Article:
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What Happens If You Die Without a Will?

Andrea Shoup

A will is an excellent tool to make a plan for your assets and heirs after you die. Everyone needs to have an estate plan, but most people do not make a plan until they approach the golden years in life. Unfortunately, oftentimes people pass away unexpectedly, never having made arrangements for a will. Here’s what happens when that occurs. 

What Happens After You Die and There Is No Will? 

Each state has an intestacy law that instructs how your money and assets are distributed if you were to pass away without a will. Through a process called probate, the government decides who gets what. Most of the time, the assets are distributed to family members.

Non-family loved ones or stepchildren are not on the list of distribution. If you want your assets to be split among specific people that may not fall in line with what the state would do, you’ll need to draw up a will.

For example, if you pass away and have a surviving spouse with adult children, the money will be divided evenly among all of those family members. However, if you die single with no children, the beneficiaries start to include parents, siblings, and other relatives.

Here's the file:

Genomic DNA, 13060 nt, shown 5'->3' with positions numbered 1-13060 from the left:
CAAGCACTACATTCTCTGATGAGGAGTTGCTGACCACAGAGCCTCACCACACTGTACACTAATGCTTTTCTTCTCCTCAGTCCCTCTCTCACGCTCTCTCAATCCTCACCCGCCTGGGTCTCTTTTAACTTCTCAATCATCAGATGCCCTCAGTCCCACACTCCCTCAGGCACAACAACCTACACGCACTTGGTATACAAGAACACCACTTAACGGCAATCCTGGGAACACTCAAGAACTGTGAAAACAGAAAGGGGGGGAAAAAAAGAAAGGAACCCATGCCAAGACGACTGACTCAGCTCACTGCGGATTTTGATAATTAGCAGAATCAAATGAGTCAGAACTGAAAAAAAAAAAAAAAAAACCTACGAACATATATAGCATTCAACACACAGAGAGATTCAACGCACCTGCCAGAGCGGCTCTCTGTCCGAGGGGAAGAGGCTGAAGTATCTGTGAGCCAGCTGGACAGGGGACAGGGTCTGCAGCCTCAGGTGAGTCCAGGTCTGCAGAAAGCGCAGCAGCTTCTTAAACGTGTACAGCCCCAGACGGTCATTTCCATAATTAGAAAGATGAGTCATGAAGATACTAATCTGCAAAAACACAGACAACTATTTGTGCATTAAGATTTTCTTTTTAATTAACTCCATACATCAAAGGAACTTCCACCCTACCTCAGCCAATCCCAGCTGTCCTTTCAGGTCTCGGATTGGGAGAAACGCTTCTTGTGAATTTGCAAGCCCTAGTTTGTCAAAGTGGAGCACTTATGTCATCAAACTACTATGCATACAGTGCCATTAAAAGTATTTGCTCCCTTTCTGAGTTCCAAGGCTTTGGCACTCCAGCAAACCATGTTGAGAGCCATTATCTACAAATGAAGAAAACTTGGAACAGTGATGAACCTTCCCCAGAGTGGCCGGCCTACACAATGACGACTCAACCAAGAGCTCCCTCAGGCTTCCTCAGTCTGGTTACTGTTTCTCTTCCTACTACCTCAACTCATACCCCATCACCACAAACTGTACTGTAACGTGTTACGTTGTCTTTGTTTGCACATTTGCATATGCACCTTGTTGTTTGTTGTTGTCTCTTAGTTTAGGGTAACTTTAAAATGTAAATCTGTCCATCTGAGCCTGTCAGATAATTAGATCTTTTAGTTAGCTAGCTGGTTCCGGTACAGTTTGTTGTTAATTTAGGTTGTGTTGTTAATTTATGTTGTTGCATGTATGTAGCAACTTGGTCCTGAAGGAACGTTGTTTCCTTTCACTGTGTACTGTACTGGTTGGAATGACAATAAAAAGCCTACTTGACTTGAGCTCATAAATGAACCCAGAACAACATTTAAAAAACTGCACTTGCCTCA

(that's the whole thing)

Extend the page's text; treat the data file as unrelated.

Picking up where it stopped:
Many single people without children have friends who become family throughout the years, including the people you spend the holidays with and raise kids together. These people will have no right to your estate if you do not specify so in the will.

If you die in a domestic partnership, it depends on the state if your partner is recognized as a beneficiary. For those states that recognize domestic partnerships, the assets will be distributed the same as with a surviving spouse.

Some Assets Have Named Beneficiaries

You may think you are covered if you have named beneficiaries of some funds. For example, a life insurance policy will ask you to name a beneficiary, and you can ensure that your domestic partner is specified. Similarly, retirement funds will ask that you choose the beneficiary.

Keep in mind that not all assets are covered, even if you have chosen a beneficiary for some sources of money. Creating a will is the most secure path toward passing down your assets to the people that you love the most.

It’s time to get your estate plan together. Shoup Legal is here to help. Give us a call at (951) 455-4114 or email us at info@shouplegal.com to learn more about how we can help you plan today for peace of mind tomorrow.

Written by Andrea Shoup

Shoup Legal, A Professional Law Corporation can be reached at (951) 445-4114.

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